I have been discussing building a calculator that will be infinitely superior in quality (both user quality and mathematical capability) to Mathematica with one of my good friend and archnemesis who is using Scheme (the dialect of lisp).

I was thinking about how easy that'd be with the "Lambda" form. Basically the lambda form is defined as follows

Code:

lambda (x) (+ x 4) //a function of x such that it equals x+4
lambda (<formal-parameters>) (<body>) /*the formal parameters akin to java's public static void(<formal-parameters>) and the (<body>) akin to java's, well, body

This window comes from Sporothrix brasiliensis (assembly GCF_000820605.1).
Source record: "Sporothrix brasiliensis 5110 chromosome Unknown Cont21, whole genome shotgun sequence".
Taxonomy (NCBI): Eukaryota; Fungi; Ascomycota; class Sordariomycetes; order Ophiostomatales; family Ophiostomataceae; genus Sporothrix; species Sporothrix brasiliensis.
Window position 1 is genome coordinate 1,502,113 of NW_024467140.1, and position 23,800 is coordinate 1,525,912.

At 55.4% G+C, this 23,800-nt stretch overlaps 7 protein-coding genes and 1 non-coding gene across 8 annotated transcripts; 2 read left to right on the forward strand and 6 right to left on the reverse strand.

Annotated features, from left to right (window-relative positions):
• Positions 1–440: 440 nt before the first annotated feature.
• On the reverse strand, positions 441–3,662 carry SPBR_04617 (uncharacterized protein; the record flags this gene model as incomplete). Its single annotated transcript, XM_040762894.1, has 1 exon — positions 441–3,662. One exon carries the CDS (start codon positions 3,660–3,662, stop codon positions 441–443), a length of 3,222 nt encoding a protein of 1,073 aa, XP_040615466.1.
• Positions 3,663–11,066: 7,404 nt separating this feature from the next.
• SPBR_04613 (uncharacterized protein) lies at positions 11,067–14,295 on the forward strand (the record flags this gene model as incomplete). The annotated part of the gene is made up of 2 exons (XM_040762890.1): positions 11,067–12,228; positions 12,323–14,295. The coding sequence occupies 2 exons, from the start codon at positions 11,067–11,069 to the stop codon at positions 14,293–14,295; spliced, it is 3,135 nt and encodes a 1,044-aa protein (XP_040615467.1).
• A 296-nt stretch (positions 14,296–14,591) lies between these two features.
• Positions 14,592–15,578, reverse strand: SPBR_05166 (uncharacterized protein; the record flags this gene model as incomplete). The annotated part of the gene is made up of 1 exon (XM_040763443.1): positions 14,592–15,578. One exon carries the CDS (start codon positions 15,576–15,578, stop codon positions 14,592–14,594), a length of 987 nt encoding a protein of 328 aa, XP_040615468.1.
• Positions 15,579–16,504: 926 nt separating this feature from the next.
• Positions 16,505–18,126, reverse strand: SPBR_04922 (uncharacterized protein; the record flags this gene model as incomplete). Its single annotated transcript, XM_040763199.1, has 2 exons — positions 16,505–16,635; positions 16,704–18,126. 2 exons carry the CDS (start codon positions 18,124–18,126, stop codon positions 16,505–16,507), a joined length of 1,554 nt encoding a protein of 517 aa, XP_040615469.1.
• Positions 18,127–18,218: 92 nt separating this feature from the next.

I have seen it make derivatives infinitely easier, not to mention how easy functions would become. But it seems rather abstract: making a public static void method to make public static void methods within a method.

That stumped me. And unfortunately, my good friend and archenemy has all ready done calculus! (Horrors!) So time is of the essence.

December 19th, 2005, 03:03 AM

Arkimedes

Forgive me for my ignorance, but is it not conceivable to make an abstract method that makes static methods?

Is it even plausible to make any sort of method that "constructs" a static method?